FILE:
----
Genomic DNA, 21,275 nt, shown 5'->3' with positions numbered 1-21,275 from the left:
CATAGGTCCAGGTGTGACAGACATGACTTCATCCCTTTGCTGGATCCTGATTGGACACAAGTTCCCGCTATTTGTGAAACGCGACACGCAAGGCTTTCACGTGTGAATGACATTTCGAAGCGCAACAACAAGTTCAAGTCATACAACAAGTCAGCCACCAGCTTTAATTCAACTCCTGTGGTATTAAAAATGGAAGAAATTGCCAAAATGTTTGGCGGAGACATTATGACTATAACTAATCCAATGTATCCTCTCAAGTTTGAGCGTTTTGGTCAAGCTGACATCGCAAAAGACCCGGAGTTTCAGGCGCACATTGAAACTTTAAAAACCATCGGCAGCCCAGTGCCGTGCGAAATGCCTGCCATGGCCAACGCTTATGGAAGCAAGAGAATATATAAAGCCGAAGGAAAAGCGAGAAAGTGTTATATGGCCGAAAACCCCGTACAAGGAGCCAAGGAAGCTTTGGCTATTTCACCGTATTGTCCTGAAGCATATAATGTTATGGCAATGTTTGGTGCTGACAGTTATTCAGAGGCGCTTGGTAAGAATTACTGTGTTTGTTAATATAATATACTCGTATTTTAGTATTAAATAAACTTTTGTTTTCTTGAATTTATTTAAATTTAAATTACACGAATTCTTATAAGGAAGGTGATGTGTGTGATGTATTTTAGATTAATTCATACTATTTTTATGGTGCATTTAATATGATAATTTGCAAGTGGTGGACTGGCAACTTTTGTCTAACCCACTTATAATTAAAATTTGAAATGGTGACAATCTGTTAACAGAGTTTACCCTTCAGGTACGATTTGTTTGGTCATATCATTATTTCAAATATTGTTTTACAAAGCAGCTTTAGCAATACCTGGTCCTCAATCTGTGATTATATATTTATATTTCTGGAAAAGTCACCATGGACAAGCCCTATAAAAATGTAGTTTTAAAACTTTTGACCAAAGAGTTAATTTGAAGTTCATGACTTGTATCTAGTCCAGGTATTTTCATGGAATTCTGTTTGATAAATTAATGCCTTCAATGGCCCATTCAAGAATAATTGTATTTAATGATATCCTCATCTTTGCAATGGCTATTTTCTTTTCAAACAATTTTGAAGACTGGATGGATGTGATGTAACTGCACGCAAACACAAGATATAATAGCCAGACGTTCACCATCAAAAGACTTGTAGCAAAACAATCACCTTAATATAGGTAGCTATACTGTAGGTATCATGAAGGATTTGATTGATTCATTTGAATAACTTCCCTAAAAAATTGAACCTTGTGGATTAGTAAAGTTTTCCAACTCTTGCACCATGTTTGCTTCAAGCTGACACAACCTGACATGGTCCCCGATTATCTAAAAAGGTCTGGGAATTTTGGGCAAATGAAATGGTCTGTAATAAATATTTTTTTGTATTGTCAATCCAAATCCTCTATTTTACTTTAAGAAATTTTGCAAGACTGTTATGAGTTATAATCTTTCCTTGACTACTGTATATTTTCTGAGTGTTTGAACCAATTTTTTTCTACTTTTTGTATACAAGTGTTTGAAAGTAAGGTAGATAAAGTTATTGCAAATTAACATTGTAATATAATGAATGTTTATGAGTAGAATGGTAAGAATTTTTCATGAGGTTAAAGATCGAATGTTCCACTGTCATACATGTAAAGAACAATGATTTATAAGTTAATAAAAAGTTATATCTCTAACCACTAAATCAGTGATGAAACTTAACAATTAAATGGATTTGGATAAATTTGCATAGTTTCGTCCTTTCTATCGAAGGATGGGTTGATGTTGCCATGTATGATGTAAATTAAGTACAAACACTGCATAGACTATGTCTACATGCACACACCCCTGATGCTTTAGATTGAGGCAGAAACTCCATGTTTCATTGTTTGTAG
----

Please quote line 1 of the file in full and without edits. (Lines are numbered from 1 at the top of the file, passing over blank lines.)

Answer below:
Genomic DNA, 21,275 nt, shown 5'->3' with positions numbered 1-21,275 from the left: